Herpetic esophagitis: a case report on an immunocompetent adolescent
Susana de-la-Riva (1), Miguel Muñoz-Navas(1), Iago Rodríguez-Lago(1), Juan Carrascosa(1), Miguel Ángel Idoate (2) and Rafael Carias (2)
Herpetic esophagitis in immunocompetent individuals is a rare entity that should be suspected clinically by an acute onset of symptoms, and without apparent cause of a symptomatic triad consisting on odynophagia, heartburn and fever. Its occurrence may be due to reactivation of a previous infection or less often a primary infection. Herpes simplex type 1 is the most common cause. Upper endoscopy establishes the diagnosis of suspicion of herpetic esophagitis.
It also allows to take multiple biopsy samples and viral culture, leading to a definitive diagnosis. The severity of symptoms is related to the degree of oesophageal involvement. In immunocompromised patients treatment is indicated with acyclovir, but the indication in immunocompetent patients is controversial because the process is time, limited with a low probability of complications.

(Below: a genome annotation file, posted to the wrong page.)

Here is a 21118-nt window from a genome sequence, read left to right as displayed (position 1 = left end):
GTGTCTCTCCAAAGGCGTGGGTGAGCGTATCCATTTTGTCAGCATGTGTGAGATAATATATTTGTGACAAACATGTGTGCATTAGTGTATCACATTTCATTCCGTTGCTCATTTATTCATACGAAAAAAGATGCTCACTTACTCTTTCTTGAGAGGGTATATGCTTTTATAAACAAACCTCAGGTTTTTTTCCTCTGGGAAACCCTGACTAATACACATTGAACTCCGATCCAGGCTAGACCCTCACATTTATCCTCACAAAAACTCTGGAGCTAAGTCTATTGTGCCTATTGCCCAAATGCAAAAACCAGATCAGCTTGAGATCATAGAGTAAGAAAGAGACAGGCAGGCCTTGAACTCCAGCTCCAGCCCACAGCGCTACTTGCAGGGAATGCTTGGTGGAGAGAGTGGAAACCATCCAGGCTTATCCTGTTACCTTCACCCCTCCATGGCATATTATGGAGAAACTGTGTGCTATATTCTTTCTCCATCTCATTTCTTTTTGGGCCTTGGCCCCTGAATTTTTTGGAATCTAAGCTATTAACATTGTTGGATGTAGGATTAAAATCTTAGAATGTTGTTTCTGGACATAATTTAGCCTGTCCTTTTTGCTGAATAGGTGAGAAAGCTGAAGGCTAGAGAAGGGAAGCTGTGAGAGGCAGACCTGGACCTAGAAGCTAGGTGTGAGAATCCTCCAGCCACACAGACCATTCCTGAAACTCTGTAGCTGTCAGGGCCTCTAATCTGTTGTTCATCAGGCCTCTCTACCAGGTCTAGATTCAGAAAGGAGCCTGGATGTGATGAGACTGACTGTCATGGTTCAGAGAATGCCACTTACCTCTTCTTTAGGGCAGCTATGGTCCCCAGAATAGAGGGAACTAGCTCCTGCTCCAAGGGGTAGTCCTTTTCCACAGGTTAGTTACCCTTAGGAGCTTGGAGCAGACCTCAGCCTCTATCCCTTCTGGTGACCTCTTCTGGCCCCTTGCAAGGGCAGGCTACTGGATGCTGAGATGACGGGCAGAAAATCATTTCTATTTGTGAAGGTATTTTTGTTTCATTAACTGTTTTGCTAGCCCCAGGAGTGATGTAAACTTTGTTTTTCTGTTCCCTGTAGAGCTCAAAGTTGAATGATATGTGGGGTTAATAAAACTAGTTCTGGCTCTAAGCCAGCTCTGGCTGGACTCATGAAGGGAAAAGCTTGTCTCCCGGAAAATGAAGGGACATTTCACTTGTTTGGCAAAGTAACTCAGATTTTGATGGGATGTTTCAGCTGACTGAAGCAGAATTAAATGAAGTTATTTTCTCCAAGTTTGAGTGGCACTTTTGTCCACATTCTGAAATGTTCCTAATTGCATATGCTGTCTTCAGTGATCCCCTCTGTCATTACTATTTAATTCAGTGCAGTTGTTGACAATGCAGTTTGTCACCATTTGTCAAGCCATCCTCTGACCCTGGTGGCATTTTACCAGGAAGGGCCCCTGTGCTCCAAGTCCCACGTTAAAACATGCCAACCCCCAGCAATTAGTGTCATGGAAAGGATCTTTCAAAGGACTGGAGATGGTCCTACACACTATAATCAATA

We present a case of acute herpetic esophagitis in an immunocompetent host that debuted acutely with severe upper gastrointestinal tract symptoms, associated with an insidious and nonspecific onset of flu-like symptoms. Endoscopic findings showed a severe involvement in the lower third of the oesophageal mucosa.
CITATION Rev Esp Enferm Dig. 2012 Apr;104(4):214-7